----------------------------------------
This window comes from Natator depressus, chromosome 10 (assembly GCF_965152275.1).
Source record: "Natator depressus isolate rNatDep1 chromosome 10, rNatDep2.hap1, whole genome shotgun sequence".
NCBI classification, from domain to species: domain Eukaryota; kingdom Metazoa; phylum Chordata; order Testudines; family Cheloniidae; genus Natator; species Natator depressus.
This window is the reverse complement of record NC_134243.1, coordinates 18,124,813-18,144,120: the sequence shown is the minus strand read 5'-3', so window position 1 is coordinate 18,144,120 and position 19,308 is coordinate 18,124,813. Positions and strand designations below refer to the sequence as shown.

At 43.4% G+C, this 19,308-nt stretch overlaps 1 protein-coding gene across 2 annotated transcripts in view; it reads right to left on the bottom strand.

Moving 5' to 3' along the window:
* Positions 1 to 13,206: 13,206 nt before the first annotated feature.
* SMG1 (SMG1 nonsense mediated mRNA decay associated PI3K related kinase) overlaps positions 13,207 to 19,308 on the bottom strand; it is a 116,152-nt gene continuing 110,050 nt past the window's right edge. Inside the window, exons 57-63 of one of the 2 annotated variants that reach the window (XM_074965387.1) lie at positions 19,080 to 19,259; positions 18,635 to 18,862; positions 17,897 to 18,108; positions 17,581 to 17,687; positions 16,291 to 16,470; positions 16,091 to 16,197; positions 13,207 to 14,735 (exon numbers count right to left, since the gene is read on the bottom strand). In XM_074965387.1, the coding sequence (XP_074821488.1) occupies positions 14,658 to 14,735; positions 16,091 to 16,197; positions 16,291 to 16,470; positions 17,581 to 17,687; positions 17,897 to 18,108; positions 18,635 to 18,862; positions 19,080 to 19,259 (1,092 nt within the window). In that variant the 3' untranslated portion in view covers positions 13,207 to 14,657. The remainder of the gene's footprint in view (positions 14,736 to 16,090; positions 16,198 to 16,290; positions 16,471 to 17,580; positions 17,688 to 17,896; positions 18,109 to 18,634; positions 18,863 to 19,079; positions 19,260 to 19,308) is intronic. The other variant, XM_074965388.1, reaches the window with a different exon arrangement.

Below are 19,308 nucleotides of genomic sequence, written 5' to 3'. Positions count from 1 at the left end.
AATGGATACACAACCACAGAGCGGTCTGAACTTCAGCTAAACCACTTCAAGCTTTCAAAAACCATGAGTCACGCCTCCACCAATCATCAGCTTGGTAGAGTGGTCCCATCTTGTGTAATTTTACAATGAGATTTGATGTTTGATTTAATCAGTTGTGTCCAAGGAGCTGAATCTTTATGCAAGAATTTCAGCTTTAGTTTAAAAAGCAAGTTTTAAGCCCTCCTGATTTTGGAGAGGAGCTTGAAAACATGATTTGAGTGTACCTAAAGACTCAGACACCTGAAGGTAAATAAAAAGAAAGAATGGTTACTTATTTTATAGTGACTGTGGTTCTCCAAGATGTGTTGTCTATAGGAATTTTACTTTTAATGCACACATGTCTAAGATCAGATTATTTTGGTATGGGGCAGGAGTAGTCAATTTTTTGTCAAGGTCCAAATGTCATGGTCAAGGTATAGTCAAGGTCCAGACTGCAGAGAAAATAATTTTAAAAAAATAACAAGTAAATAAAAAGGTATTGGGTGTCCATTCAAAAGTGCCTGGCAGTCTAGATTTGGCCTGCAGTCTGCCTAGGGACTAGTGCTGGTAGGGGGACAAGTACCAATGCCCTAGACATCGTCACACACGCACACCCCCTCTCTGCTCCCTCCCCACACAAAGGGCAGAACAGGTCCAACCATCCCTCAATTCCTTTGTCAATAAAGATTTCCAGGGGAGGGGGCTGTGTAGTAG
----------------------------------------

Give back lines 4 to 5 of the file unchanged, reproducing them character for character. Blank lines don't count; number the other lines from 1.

This window is the reverse complement of record NC_134243.1, coordinates 18,124,813-18,144,120: the sequence shown is the minus strand read 5'-3', so window position 1 is coordinate 18,144,120 and position 19,308 is coordinate 18,124,813. Positions and strand designations below refer to the sequence as shown.

At 43.4% G+C, this 19,308-nt stretch overlaps 1 protein-coding gene across 2 annotated transcripts in view; it reads right to left on the bottom strand.